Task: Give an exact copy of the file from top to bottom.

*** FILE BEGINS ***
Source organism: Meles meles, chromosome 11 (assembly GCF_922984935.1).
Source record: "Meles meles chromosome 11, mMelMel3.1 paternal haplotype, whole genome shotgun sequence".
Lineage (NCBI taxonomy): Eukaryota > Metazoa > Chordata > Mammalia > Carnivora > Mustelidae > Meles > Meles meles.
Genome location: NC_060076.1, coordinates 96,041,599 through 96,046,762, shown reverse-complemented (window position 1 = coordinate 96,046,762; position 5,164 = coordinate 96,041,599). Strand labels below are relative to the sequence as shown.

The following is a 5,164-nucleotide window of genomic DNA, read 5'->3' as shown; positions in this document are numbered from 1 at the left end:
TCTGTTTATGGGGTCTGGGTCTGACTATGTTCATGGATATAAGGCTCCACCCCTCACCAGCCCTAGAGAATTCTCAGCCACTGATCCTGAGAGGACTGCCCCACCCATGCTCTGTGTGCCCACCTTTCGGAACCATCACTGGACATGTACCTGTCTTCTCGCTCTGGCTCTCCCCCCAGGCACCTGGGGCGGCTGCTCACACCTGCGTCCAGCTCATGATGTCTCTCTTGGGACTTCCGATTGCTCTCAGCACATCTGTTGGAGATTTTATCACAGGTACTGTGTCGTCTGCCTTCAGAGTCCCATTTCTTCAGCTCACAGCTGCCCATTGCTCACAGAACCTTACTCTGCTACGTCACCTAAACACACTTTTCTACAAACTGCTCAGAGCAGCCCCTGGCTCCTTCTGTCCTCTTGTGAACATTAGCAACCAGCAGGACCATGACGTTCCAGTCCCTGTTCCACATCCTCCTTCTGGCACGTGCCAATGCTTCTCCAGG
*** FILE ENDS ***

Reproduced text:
Source organism: Meles meles, chromosome 11 (assembly GCF_922984935.1).
Source record: "Meles meles chromosome 11, mMelMel3.1 paternal haplotype, whole genome shotgun sequence".
Lineage (NCBI taxonomy): Eukaryota > Metazoa > Chordata > Mammalia > Carnivora > Mustelidae > Meles > Meles meles.
Genome location: NC_060076.1, coordinates 96,041,599 through 96,046,762, shown reverse-complemented (window position 1 = coordinate 96,046,762; position 5,164 = coordinate 96,041,599). Strand labels below are relative to the sequence as shown.

The following is a 5,164-nucleotide window of genomic DNA, read 5'->3' as shown; positions in this document are numbered from 1 at the left end:
TCTGTTTATGGGGTCTGGGTCTGACTATGTTCATGGATATAAGGCTCCACCCCTCACCAGCCCTAGAGAATTCTCAGCCACTGATCCTGAGAGGACTGCCCCACCCATGCTCTGTGTGCCCACCTTTCGGAACCATCACTGGACATGTACCTGTCTTCTCGCTCTGGCTCTCCCCCCAGGCACCTGGGGCGGCTGCTCACACCTGCGTCCAGCTCATGATGTCTCTCTTGGGACTTCCGATTGCTCTCAGCACATCTGTTGGAGATTTTATCACAGGTACTGTGTCGTCTGCCTTCAGAGTCCCATTTCTTCAGCTCACAGCTGCCCATTGCTCACAGAACCTTACTCTGCTACGTCACCTAAACACACTTTTCTACAAACTGCTCAGAGCAGCCCCTGGCTCCTTCTGTCCTCTTGTGAACATTAGCAACCAGCAGGACCATGACGTTCCAGTCCCTGTTCCACATCCTCCTTCTGGCACGTGCCAATGCTTCTCCAGG